and

γa¯c ·+ = e’K „¦a¯c ·’ .

¯b¯ ¯b¯

The ¬rst of these relations follows from the {γa , γ¯} = 2ga¯ and Ja¯ = iga¯.

b b b b

The second one is an immediate consequence of the complex conjugate of

9.9 Mirror symmetry 411

„¦abc = e’K ·’ γabc ·’ and ·+ ·’ = 1. The dependence on K re¬‚ects a choice

T T

of normalization of „¦. The arbitrary phase θ could have been absorbed

into ·+ earlier, but then it would reappear in this equation re¬‚ecting an

arbitrariness in the phase of „¦.

Now we can write the above condition as

i

e’iθ ·+ + eiθ µ±βγ ‚± X a ‚β X b ‚γ X c e’K „¦abc ·+

6

¯

’e’iθ µ±βγ ‚± X a ‚β X b ‚γ X c Ja¯γc ·+ + c.c. = 0.

¯

b¯

Because ·’ , γa ·’ , ·+ , γa ·+ are linearly independent, this is equivalent to

¯

the following two conditions:

¯

µ±βγ ‚± X a ‚β X b ‚γ X c Ja¯ = 0

¯

b

and

i

e’iθ + eiθ µ±βγ ‚± X a ‚β X b ‚γ X c e’K „¦abc = 0.

6

Because the ¬rst equation is satis¬ed for all c, we have

¯

¯

‚[± X a ‚β] X b Ja¯ = 0,

b

which is exactly Eq. (9.149). The second equation can be written as

‚± X a ‚β X b ‚γ X c „¦abc = ’ie’2iθ eK µ±βγ .

Setting e’i• = ’ie’2iθ gives Eq. (9.150). 2

9.9 Mirror symmetry

As T-duality illustrated, the geometry probed by point particles is di¬erent

from the geometry probed by strings. In string geometry a circle of radius R

can be equivalent to a circle of radius ± /R, providing a simple example of the

surprising properties of string geometry. A similar phenomenon for Calabi“

Yau three-folds, called mirror symmetry, is the subject of this section.

The mirror map associates with almost28 any Calabi“Yau three-fold M

another Calabi“Yau three-fold W such that

H p,q (M ) = H 3’p,q (W ). (9.161)

This conjecture implies, in particular, that h1,1 (M ) = h2,1 (W ) and vice

28 In the few cases where this fails, there still is a mirror, but it is not a Calabi“Yau manifold.

However, it is just as good for string theory compacti¬cation purposes. This happens, for

example, when M has h2,1 = 0, since any Calabi“Yau manifold W has h11 ≥ 1.

412 String geometry

versa. An early indication of mirror symmetry was that the space of thou-

sands of string theory vacua appears to be self-dual in the sense that if a

Calabi“Yau manifold with Hodge numbers (h1,1 , h2,1 ) exists, then another

Calabi“Yau manifold with ¬‚ipped Hodge numbers (h2,1 , h1,1 ) also exists.

The set of vacua considered were known to be only a sample, so perfect

matching was not expected. In fact, a few examples in this set had no

candidate mirror partners. This was shown in Fig. 9.1.

These observations lead to the conjecture that the type IIA superstring

theory compacti¬ed on M is exactly equivalent to the type IIB superstring

theory compacti¬ed on W . This implies, in particular, an identi¬cation of

the moduli spaces:

M1,1 (M ) = M2,1 (W ) and M1,1 (W ) = M2,1 (M ). (9.162)

This is a highly nontrivial statement about how strings see the geometry of

Calabi“Yau manifolds, since M and W are in general completely di¬erent

from the classical geometry point of view. Indeed, even the most basic

topology of the two manifolds is di¬erent, since the Euler characteristics are

related by

χ(M ) = ’χ(W ). (9.163)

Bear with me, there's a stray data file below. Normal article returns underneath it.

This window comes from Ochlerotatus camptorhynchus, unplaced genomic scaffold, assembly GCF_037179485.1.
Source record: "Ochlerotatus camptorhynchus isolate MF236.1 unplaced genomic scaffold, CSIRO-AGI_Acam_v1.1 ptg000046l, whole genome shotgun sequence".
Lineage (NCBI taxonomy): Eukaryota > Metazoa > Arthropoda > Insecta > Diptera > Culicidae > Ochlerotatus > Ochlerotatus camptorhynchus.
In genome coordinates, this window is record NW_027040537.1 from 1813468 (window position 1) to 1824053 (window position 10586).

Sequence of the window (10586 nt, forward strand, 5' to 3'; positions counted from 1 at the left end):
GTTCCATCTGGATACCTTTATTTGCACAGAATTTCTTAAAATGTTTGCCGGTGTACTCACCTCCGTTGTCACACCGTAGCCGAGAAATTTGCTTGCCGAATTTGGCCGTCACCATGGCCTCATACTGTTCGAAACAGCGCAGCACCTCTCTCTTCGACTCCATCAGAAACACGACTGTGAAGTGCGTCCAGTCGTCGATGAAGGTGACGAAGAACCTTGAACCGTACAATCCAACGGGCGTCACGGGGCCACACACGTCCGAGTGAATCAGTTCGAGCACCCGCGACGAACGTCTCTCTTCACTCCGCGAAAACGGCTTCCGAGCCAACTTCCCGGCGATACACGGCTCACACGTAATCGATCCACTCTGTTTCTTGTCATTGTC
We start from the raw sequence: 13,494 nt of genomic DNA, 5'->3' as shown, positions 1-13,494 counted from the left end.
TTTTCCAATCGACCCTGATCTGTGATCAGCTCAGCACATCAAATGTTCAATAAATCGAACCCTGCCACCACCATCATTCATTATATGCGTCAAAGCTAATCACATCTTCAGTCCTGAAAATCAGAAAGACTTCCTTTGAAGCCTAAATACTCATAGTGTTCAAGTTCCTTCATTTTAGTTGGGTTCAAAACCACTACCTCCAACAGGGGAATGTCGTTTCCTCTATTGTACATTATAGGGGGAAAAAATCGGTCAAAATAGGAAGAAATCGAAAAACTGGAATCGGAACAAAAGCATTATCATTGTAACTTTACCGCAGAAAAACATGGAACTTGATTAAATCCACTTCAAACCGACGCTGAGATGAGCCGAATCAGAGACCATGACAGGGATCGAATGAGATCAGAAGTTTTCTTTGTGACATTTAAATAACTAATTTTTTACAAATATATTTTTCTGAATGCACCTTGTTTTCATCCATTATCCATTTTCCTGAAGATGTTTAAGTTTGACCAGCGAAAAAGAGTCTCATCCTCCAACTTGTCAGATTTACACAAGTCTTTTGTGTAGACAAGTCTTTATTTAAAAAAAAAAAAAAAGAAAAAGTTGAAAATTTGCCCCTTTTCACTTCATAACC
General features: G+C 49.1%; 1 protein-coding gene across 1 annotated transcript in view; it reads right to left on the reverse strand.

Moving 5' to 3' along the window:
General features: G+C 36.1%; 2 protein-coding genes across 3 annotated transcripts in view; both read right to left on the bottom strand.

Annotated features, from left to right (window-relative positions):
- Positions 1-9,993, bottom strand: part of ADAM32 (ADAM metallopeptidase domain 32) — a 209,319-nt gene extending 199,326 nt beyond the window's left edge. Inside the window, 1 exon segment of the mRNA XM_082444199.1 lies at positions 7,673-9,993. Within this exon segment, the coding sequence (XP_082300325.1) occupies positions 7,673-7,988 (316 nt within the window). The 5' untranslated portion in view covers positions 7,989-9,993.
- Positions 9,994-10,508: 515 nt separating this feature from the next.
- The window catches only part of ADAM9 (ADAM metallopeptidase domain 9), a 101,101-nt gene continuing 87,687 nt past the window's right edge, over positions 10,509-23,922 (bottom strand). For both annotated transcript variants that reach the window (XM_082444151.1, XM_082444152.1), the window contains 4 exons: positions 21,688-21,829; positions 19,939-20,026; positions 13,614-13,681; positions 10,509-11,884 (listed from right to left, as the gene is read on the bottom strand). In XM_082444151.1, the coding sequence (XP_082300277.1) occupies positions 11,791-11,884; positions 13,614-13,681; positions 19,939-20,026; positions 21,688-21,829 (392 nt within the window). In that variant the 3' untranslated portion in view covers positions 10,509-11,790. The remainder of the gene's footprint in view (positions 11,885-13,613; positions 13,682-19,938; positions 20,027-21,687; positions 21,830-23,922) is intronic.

Nonetheless, the mirror symmetry conjecture implies that the type IIA the-

ory compacti¬ed on M and the type IIB theory compacti¬ed on W are dual

descriptions of the same physics, as they give rise to isomorphic string the-

ories. A second, and genuinely di¬erent, possibility is given by the type IIA

theory compacti¬ed on W , which (by mirror symmetry) is equivalent to the

type IIB theory compacti¬ed on M .

Mirror symmetry is a very powerful tool for understanding string geome-

try. To see this note that the prepotential of the type IIB vector multiplets

is independent of the K¨hler moduli and the dilaton. As a result, its depen-

a

dence on ± and gs is exact. Mirror symmetry maps the complex-structure

moduli space of type IIB compacti¬ed on W to the K¨hler-structure moduli

a

space of type IIA on the mirror M . The type IIA side does receive cor-

rections in ± . As a result, a purely classical result is mapped to an (in

general) in¬nite series of quantum corrections. In other words, a classical

computation of the periods of „¦ in W is mapped to a problem of counting

holomorphic curves in M . Both sides should be exact to all orders in gs ,

since the IIA dilaton is not part of M1,1 (M ) and the IIB dilaton is not part

of M2,1 (W ).

Let us start by discussing mirror symmetry for a circle and a torus. These

simple examples illustrate the basic ideas.

9.9 Mirror symmetry 413

R

R/1

Fig. 9.8. T-duality transforms a circle of radius R into a circle of radius 1/R. This

duality is probably the origin of mirror symmetry.

The circle

The simplest example of mirror symmetry has already been discussed ex-

tensively in this book. It is T-duality. Chapter 6 showed that, when the

bosonic string is compacti¬ed on a circle of radius R, the perturbative string

spectrum is given by

2 2

K WR

2

+ 2NL + 2NR ’ 4,

±M =± + (9.164)

R ±

with

NR ’ NL = W K. (9.165)

These equations are invariant under interchange of W and K, provided

that one simultaneously sends R ’ ± /R as illustrated in Fig. 9.8. This

turns out to be exactly true for the full interacting string theory, at least

perturbatively.

The torus

One can also illustrate mirror symmetry for the two-torus T 2 = S 1 — S 1 ,

where the ¬rst circle has radius R1 and the second circle has radius R2 .

This torus may be regarded as an S 1 ¬bration over S 1 . It is characterized

414 String geometry

by complex-structure and K¨hler-structure parameters